This I Believe

Matt - Springfield, Virginia
Entered on October 1, 2006


The most pressing challenge to public schools is not closing the achievement gap, but rather personalizing education to awaken the inner genius within every child. In far too many classrooms, whether rich or poor, the prevailing mood is one of passivity and boredom. Spend time talking with young people of any age and you’ll soon discover a common complaint: they want to do something substantive. Their frustration starts in elementary school and seems to gather momentum with each passing year.

Consider the experience of a typical public school kid. Virtually every minute of the day he is told what to do, when to do it, where to do it, and often even how to do it. Obedience to classroom efficiency reigns supreme. Mistakes are negatively evaluated as teachers constantly lecture or hover nearby. At no time is the child asked what he wants to learn, permitted to design individualized projects, or encouraged to develop his unique strengths. Instead he is sequestered from the adult world, ability grouped, denied social engagement except with children his own age, and deprived of authentic experience and opportunities for real responsibility.

Does anyone truly believe this environment is ideal for raising independent, healthy, productive human beings?

I find it telling that politicians and the wealthy tend to send their offspring to elite private schools, places that cherish individuality and personal growth, while at the same time legislating factory-like education for the masses. The difference is not merely cosmetic. Consider a typical day for a young person at a private Montessori school. The child is surrounded by hands-on materials that stimulate her curiosity; she is challenged to practice self-direction and risk-taking, to construct her own meaning, and to pursue learning at her own pace. Curriculum is perceived as a means to an end, rather than an end in itself. Which type of education would you bet the billionaire cofounders of Google credit to their own success? Which option do you think Senator Clinton chose for her daughter? Can you guess where Amazon founder Jeff Bezos and entertainment mogul Sean “Diddy” Combs went to school?

Now reflect on the experience of my own suburban elementary students, themselves the products of largely working class immigrant families. This past year they were required by local school administrators to move in lockstep and cram for nine standardized tests. I hope the contrast is clear: a personalized, entrepreneurial education for the ruling class and a standardized, limiting education for the poor and middle classes.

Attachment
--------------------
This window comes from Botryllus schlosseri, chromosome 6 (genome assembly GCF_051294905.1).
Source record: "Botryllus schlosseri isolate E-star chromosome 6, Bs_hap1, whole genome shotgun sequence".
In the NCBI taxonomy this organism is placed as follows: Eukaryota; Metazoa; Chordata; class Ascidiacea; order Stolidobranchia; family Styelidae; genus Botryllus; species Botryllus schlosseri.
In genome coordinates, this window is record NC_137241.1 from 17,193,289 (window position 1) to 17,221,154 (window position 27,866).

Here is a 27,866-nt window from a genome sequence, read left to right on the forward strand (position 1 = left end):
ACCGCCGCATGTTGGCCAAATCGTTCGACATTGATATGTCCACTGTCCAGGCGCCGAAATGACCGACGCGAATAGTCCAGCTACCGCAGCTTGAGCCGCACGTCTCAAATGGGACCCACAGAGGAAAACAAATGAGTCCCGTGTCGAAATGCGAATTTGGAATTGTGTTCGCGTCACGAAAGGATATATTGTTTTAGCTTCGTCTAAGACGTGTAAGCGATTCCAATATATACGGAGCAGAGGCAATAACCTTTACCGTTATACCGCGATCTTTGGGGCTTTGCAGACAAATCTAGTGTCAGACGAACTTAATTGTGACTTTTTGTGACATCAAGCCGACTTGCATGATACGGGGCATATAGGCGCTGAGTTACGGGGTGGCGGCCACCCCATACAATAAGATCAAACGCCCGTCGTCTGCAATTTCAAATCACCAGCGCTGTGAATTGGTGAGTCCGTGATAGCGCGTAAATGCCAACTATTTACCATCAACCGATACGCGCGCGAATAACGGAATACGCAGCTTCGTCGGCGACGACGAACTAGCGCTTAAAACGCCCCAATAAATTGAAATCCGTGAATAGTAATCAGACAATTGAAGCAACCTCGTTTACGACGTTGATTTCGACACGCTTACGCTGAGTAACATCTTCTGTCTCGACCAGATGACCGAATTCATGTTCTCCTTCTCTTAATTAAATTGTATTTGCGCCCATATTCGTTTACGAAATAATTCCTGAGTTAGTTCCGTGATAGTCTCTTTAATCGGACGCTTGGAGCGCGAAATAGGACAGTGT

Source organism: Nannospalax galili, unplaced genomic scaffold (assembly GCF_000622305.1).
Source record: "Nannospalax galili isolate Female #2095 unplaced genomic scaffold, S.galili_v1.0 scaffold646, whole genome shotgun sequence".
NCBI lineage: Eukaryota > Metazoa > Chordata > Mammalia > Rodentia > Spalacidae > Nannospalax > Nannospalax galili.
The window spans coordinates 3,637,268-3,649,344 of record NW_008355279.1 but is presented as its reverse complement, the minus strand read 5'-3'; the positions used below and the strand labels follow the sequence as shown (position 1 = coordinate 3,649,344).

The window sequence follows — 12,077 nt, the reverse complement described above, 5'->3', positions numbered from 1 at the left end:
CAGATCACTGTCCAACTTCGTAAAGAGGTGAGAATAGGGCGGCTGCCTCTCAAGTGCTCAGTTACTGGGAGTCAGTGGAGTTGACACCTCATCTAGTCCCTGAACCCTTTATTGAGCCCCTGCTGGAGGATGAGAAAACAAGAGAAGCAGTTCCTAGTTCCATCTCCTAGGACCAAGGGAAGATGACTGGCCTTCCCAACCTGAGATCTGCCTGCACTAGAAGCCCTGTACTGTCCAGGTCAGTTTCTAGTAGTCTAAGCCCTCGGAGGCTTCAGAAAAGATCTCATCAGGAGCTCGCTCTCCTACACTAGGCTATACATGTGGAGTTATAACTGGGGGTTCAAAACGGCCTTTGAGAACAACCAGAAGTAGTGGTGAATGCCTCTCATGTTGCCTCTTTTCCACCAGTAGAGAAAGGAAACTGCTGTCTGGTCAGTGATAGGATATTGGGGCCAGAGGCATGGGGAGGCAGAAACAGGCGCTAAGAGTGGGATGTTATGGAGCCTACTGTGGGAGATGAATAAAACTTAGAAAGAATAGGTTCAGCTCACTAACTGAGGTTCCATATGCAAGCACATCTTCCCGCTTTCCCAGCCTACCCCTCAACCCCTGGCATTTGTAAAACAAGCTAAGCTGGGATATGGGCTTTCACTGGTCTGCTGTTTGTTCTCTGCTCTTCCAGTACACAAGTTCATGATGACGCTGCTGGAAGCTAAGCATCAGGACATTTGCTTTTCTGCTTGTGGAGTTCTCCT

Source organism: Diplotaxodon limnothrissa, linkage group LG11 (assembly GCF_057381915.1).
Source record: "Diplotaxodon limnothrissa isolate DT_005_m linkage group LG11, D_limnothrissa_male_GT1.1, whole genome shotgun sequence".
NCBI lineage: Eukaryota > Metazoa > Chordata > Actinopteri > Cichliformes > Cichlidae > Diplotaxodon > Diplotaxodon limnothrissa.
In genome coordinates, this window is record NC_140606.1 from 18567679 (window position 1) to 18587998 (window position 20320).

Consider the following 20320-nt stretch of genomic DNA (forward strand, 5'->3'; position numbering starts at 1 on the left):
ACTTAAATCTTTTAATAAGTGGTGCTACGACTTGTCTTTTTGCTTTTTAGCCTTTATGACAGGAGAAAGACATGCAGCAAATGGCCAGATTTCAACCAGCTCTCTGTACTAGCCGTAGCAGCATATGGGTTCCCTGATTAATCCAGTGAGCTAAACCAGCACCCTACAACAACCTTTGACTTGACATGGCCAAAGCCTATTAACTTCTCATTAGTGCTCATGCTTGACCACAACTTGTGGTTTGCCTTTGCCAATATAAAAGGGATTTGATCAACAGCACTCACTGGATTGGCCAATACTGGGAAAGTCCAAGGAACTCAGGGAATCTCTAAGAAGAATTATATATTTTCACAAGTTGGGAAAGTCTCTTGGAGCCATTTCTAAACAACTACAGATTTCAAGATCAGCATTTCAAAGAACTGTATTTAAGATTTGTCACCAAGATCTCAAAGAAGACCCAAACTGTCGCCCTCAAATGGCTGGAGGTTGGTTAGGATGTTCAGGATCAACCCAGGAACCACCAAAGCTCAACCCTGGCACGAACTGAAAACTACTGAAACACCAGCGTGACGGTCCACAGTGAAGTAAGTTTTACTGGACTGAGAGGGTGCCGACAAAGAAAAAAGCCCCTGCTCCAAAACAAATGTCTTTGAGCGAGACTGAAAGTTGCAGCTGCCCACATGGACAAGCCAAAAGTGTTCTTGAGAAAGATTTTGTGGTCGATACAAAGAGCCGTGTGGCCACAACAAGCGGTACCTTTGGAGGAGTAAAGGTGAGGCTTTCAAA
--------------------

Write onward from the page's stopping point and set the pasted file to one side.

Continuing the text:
Politicians and educational consultants peddle the dishonest notion that top-down curriculum, standardized test scores, and grades determine success in life. This is simply not true. The entrepreneurs who started CNN, Virgin, and Kinko’s amassed great fortunes despite their shoddy transcripts. Of the two scientists most responsible for sequencing the human genome, one was homeschooled on a sheep farm and the other barely made it through high school. Political heavyweights George W. Bush, John Kerry, Al Gore, and John McCain have proven that mediocre grades are no impediment to presidential ambition, and how does one explain the stream of dropouts who continue to fuel innovation in Silicone Valley and Hollywood?

None of this is not to suggest that education doesn’t matter; nothing could be further from the truth. What it does suggest is that the type of education and self-discipline necessary to pursue one’s ambitions isn’t cultivated through curriculum mandates and pacing charts. One-size-fits-all standards are a fraud. Young people would march out of classrooms in droves if they were told the truth: that grades and test scores matter only if one chooses to believe they do.

So if not grades, then what? Perhaps a clue can be found in the writings of three-time Pulitzer Prize winning journalist Thomas Friedman, “Give me a kid with a passion to learn and a curiosity to discover and I will take him or her over a less passionate kid with a high IQ every day of the week.” We know Friedman’s words to be true, yet we structure public schools to suppress these very qualities. We have allowed ourselves to be deluded by credentialed experts who insist all children must follow a standardized path to a successful life; that all children need and want the exact same body of knowledge, that children develop uniformly, and that standardized testing is the proper measurement of human potential. May I suggest that a standardized life is entirely incompatible with success and happiness?

My hardworking teaching colleagues and I have become so enamored with pedagogy and assessment we forget that self-motivation is the most important factor in student learning. We would do well to remember that 1.1 million children are currently being homeschooled by parents lacking any formal pedagogical training, and no one is seriously suggesting these kids are being academically shortchanged. While their peers in public schools doodle on desks or cram for inconsequential quizzes, these young people are out interacting with the wider community, apprenticing with mentors, volunteering, conducting real experiments, launching businesses, reading and writing for hours on end, and assuming the substantive responsibility of self-organizing their lives. Homeschooling parents and private schools are able to offer structurally what public schools currently cannot, a rigorous personalized curriculum based on a child’s distinct interests and needs.